When filing, it is imperative that you use the same name on your Form 2290 as was assigned to you with your EIN. The name control traditionally is the first four letters of your business name. You must also know and provide your complete Vehicle Identification Number (VIN) to e-file Form 2290. If your VIN is less than 17 digits, enter zeros preceding your VIN so that it equals 17 digits. The last bit of important information you will need is the taxable gross weight of your vehicle, as this is what will determine the appropriate amount of Heavy Highway Vehicle Use Tax you will pay.
If you are reporting 25 or more vehicles, it is required that you e-file your Form 2290, but e-filing is also encouraged for everyone, because of the faster processing (you can receive a watermarked Schedule 1 within minutes, instead of having to wait up to 6 weeks if you “snail mail” it in). Also, to avoid any potential problems, ensure that the watermark on your Schedule 1 is legible before submitting it to your state’s department of motor vehicles. You may need to reprint with fresh ink or on a different printer to ensure a legible watermark.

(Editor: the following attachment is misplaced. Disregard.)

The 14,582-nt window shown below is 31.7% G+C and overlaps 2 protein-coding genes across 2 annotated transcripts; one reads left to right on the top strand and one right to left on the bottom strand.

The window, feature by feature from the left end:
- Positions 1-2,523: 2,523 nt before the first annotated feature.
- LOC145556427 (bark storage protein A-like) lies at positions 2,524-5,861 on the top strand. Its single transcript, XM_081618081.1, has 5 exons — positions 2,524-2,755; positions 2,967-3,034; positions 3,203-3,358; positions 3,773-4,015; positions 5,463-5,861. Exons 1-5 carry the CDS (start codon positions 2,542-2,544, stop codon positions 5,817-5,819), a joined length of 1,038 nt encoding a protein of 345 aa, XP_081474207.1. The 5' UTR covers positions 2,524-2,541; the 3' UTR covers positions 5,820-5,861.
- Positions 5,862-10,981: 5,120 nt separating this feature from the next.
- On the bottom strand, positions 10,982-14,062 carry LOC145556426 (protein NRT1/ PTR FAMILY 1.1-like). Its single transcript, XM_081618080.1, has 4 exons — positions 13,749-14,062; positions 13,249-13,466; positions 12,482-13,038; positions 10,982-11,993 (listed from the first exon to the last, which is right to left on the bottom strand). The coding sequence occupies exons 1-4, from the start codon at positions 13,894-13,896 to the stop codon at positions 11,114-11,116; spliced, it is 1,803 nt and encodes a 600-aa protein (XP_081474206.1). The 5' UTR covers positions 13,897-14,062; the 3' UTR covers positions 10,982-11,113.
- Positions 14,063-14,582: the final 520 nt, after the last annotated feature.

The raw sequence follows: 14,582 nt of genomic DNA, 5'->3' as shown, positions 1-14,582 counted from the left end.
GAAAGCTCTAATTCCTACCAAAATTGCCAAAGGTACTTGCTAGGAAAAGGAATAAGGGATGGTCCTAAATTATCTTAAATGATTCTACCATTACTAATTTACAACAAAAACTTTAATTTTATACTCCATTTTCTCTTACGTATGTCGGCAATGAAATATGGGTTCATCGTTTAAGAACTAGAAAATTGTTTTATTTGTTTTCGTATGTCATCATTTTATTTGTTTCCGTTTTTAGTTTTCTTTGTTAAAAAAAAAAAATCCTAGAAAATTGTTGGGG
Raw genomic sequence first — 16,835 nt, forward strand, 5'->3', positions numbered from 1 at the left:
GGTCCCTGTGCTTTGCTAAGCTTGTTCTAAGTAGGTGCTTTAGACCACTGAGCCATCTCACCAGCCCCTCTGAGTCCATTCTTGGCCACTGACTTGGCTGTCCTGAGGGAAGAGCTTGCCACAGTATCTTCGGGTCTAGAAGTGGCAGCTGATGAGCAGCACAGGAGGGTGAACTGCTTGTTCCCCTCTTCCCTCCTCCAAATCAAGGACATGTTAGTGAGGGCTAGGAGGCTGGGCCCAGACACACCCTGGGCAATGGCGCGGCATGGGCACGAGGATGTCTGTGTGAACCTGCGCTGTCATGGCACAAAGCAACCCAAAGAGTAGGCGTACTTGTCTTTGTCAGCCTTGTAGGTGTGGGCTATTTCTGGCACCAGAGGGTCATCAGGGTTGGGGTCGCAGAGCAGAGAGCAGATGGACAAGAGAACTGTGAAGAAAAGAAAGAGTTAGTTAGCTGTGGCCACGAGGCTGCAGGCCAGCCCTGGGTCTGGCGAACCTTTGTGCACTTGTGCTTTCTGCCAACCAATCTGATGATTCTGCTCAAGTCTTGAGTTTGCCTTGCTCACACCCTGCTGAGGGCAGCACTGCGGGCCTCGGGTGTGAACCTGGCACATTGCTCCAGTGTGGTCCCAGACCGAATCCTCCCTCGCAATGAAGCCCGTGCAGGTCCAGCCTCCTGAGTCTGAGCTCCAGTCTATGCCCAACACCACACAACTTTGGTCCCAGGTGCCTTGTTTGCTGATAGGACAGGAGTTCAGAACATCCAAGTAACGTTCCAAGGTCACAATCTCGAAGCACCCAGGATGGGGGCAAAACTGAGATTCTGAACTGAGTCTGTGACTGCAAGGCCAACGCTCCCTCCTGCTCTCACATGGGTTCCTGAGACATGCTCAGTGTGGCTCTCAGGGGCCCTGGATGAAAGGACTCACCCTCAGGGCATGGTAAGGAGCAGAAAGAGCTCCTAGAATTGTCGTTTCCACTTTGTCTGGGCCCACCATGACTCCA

Once you have filed your Form 2290, you will have to pay the amount due. Typically, a debit or credit card is required to pay your Form 2290, but there are a couple other options, including Electronic Funds Withdrawal (EFW) or the Electronic Federal Tax Payment System (EFTPS). EFW requires your bank routing number and the account number. These are not the same numbers as those appearing on your debit or credit card, although these cards may be linked to your checking or savings accounts.